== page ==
George Mitchell
Former Senator, (D) Maine; Special Envoy for the Middle East
02:37

Sen. George Mitchell on The first 100 days of the next President and the Economy

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Sen. George Mitchell on The first 100 days of the next President and the Economy

George Mitchell

George John Mitchell is the American special envoy to the Middle East for the Obama administration. A Democrat, Mitchell was a United States Senator who served as the Senate Majority Leader from 1989 to 1995. He was chairman of The Walt Disney Company from March 2004 until January 2007, and was chairman of the international law firm DLA Piper at the time of his appointment as special envoy.

He is the Chancellor of Queen's University in Belfast, Northern Ireland.  In 2006, he was asked by the Commissioner of Baseball to lead an investigation of the use of performance-enhancing drugs in professional baseball.

In addition to the Presidential Medal of Freedom, Senator Mitchell has received awards and honors including the Philadelphia Liberty Medal, the Truman Institute Peace Prize, the German Peace Prize and the United Nations (UNESCO) Peace Prize.In the Senate, he was closely associated with free trade and environmental legislation, and with aid to housing and education. He led the successful 1990 reauthorization of the Clean Air Act, including new controls on acid rain toxins. He was the author of the first national oil spill prevention and clean-up law. Mitchell led the Senate to passage of the nation's first child care bill and was principal author of the low income housing tax credit program. He was instrumental in the passage of the Americans with Disabilities Act, landmark legislation extending civil rights protections to the disabled. Mitchell's efforts led to the passage of a higher education bill that expanded opportunities for millions of Americans. Senator Mitchell was also a leader in opening markets to trade and led the Senate to ratification of the North American Free Trade Agreement and creation of the World Trade Organization.For six consecutive years he was voted "the most respected member" of the Senate by a bipartisan group of senior congressional aides. In 1994 George Mitchell declined an appointment to the Supreme Court of the United States in order to remain in the Senate and pursue the struggle for universal national health care.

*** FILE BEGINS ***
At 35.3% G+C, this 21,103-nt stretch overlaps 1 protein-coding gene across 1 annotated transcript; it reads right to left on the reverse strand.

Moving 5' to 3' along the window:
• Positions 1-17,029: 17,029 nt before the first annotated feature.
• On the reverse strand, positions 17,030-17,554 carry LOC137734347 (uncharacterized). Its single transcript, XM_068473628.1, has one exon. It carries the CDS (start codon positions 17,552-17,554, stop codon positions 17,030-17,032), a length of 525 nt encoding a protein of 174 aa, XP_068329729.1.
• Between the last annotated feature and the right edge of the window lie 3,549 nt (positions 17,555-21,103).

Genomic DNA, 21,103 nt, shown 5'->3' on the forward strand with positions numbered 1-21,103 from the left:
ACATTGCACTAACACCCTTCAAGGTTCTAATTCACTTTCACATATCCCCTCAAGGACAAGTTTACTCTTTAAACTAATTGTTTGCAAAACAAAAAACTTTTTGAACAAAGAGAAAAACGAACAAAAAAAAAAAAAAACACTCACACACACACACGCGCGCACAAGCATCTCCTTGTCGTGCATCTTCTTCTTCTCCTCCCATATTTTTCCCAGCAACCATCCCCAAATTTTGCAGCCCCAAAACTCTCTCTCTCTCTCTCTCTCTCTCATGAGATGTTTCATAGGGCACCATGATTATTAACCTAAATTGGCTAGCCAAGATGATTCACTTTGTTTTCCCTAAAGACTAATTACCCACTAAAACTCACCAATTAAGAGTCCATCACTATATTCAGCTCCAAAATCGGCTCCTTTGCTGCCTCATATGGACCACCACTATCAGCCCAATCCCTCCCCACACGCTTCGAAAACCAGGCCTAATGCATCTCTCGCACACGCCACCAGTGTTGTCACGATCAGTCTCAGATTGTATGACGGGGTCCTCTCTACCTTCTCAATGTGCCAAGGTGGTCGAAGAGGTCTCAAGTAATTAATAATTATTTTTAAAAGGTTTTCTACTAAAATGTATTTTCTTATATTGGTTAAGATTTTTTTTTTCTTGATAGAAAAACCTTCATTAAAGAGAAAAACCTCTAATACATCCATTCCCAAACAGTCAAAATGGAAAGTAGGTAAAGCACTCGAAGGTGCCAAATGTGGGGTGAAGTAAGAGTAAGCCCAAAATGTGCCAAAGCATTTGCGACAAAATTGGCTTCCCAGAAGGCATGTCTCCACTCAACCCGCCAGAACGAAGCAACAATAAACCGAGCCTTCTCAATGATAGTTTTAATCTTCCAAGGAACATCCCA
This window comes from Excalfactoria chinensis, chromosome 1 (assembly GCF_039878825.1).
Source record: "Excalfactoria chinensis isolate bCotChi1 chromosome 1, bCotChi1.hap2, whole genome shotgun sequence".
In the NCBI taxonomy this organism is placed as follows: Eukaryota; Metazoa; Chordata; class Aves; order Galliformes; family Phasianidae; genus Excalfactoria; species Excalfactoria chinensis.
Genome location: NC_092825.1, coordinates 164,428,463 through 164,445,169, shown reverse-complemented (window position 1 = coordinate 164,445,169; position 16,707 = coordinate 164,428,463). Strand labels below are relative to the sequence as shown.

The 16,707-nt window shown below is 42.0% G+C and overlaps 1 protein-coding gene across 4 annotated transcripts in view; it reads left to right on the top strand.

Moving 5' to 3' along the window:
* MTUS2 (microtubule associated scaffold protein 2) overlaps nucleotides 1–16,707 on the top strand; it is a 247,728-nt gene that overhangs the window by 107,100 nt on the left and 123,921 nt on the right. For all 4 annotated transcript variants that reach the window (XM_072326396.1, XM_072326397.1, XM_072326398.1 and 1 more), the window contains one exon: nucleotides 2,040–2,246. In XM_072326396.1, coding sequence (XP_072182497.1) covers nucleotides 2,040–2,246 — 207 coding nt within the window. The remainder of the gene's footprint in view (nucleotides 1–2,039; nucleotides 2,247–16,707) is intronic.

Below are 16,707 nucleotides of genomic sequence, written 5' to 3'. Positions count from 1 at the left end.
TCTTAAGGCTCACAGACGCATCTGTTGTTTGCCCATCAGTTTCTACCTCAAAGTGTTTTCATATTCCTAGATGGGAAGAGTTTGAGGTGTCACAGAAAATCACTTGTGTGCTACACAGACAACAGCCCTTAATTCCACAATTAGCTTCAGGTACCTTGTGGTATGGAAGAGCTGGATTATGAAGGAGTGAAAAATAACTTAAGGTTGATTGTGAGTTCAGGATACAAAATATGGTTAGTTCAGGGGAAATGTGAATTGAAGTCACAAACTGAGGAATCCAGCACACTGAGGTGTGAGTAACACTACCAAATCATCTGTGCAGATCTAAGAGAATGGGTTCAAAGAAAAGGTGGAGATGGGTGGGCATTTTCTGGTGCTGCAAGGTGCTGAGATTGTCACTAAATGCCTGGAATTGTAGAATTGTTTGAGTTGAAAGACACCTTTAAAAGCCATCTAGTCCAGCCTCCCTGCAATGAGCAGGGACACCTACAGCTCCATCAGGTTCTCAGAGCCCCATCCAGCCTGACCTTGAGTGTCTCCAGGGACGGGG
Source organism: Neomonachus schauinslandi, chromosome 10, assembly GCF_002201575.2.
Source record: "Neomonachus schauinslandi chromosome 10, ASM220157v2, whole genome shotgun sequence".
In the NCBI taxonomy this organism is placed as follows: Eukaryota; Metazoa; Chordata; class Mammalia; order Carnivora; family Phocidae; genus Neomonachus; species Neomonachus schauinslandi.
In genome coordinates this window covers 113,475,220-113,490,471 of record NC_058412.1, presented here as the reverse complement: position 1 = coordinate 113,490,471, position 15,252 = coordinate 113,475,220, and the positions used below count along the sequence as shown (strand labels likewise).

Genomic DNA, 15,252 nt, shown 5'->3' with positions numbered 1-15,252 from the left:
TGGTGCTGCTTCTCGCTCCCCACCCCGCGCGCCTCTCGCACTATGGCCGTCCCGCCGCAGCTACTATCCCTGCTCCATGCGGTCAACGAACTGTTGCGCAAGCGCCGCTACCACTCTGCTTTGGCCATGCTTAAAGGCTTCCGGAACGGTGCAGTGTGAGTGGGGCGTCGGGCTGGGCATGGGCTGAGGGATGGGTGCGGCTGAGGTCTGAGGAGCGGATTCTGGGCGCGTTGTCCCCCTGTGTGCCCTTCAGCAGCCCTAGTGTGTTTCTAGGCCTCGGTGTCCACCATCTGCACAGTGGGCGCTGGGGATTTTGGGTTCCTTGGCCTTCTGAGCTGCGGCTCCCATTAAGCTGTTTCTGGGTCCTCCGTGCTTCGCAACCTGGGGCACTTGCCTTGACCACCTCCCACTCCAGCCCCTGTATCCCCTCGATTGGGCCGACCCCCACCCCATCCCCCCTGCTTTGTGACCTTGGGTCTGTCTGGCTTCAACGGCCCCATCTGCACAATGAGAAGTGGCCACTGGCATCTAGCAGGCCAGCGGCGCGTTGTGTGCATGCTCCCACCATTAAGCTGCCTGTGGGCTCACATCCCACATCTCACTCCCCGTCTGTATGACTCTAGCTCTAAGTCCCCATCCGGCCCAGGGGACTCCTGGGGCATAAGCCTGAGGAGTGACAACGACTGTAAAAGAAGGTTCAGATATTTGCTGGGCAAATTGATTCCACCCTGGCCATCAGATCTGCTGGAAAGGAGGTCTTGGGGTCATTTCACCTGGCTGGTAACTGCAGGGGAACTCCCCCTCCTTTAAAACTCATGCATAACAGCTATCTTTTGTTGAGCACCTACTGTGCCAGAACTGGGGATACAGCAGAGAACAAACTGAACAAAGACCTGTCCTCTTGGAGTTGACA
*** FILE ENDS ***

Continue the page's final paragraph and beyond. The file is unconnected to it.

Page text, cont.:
Transcript

Question: How should the next president address the economy?

George Mitchell: Well, I think all of the candidates have laid out economic problems. I’m a Democrat, and I will support the Democratic nominee, and I believe that both of the remaining Democratic candidates, Senator Clinton and Senator Obama, have laid out economic programs, which I think probably represent the right approach for the country. We have this problem of this staggering deficit and while all three of them have made proposals that will probably result  in an increase, the proposals made by Senator McCain will have a spectacular increase in the deficit, if they’re all put into place, as proposed. It’s really kind of amazing, given the history of politics with respect to the deficit. When I was in the Senate, from 1980 to 1995, there was a lot of concern about the deficit, and Republicans were the most concerned. They made huge issues of it, and I can remember when we were talking about a deficit of a hundred billion dollars, it was like the sky was falling. And we dealt with it. With President Bush, we had very protracted and contentious budget negotiations. You remember his famous pledge about raising taxes, “Read my lips” and then, of course, he proposed raising taxes, with which we agreed. And then President Clinton dealt with it, I think, most effectively in his 1993 budget, which we passed by a single vote. Every single Republican in the Congress, every single one, House and Senate, voted against it, and every one of them predicted that if Clinton’s budget passed, there’d be a recession, there’d be high interest rates, high unemployment, the economy would tank, deficits would rise, and of course the exact opposite occurred. There were other factors, as well, government policy doesn’t operate in a vacuum and by itself doesn’t decide what happens in economic affairs, but it was a significant step forward and I think that’s something that the next President should deal with, along with the economic growth package I was talking about.


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